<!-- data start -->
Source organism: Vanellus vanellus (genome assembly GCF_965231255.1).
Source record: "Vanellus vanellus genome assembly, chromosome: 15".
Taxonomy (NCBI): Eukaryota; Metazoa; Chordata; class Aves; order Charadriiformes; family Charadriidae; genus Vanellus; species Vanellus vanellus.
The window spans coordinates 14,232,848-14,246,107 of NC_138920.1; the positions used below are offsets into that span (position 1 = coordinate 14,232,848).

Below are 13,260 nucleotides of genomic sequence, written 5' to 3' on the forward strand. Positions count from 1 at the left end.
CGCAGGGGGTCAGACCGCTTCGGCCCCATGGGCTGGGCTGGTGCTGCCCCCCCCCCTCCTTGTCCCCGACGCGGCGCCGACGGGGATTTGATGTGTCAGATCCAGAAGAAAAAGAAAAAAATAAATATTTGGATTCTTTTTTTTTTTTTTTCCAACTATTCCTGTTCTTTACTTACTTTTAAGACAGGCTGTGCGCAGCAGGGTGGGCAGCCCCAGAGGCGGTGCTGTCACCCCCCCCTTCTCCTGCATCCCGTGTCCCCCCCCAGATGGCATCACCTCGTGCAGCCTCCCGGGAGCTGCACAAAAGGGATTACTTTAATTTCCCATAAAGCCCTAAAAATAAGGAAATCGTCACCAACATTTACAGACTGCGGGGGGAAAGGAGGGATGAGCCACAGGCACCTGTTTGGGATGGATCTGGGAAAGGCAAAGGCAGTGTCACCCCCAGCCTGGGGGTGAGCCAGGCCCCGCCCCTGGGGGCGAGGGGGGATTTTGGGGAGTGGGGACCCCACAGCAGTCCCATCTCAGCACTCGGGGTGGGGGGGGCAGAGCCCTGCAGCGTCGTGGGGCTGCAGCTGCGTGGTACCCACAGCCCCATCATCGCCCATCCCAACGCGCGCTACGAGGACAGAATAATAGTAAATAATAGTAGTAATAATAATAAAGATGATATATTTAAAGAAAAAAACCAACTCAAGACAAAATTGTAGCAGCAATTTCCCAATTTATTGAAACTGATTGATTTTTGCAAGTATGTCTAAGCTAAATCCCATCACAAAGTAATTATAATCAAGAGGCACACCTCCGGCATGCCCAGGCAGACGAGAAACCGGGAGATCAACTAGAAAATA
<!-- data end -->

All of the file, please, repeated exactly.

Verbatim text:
Source organism: Vanellus vanellus (genome assembly GCF_965231255.1).
Source record: "Vanellus vanellus genome assembly, chromosome: 15".
Taxonomy (NCBI): Eukaryota; Metazoa; Chordata; class Aves; order Charadriiformes; family Charadriidae; genus Vanellus; species Vanellus vanellus.
The window spans coordinates 14,232,848-14,246,107 of NC_138920.1; the positions used below are offsets into that span (position 1 = coordinate 14,232,848).

Below are 13,260 nucleotides of genomic sequence, written 5' to 3' on the forward strand. Positions count from 1 at the left end.
CGCAGGGGGTCAGACCGCTTCGGCCCCATGGGCTGGGCTGGTGCTGCCCCCCCCCCTCCTTGTCCCCGACGCGGCGCCGACGGGGATTTGATGTGTCAGATCCAGAAGAAAAAGAAAAAAATAAATATTTGGATTCTTTTTTTTTTTTTTTCCAACTATTCCTGTTCTTTACTTACTTTTAAGACAGGCTGTGCGCAGCAGGGTGGGCAGCCCCAGAGGCGGTGCTGTCACCCCCCCCTTCTCCTGCATCCCGTGTCCCCCCCCAGATGGCATCACCTCGTGCAGCCTCCCGGGAGCTGCACAAAAGGGATTACTTTAATTTCCCATAAAGCCCTAAAAATAAGGAAATCGTCACCAACATTTACAGACTGCGGGGGGAAAGGAGGGATGAGCCACAGGCACCTGTTTGGGATGGATCTGGGAAAGGCAAAGGCAGTGTCACCCCCAGCCTGGGGGTGAGCCAGGCCCCGCCCCTGGGGGCGAGGGGGGATTTTGGGGAGTGGGGACCCCACAGCAGTCCCATCTCAGCACTCGGGGTGGGGGGGGCAGAGCCCTGCAGCGTCGTGGGGCTGCAGCTGCGTGGTACCCACAGCCCCATCATCGCCCATCCCAACGCGCGCTACGAGGACAGAATAATAGTAAATAATAGTAGTAATAATAATAAAGATGATATATTTAAAGAAAAAAACCAACTCAAGACAAAATTGTAGCAGCAATTTCCCAATTTATTGAAACTGATTGATTTTTGCAAGTATGTCTAAGCTAAATCCCATCACAAAGTAATTATAATCAAGAGGCACACCTCCGGCATGCCCAGGCAGACGAGAAACCGGGAGATCAACTAGAAAATA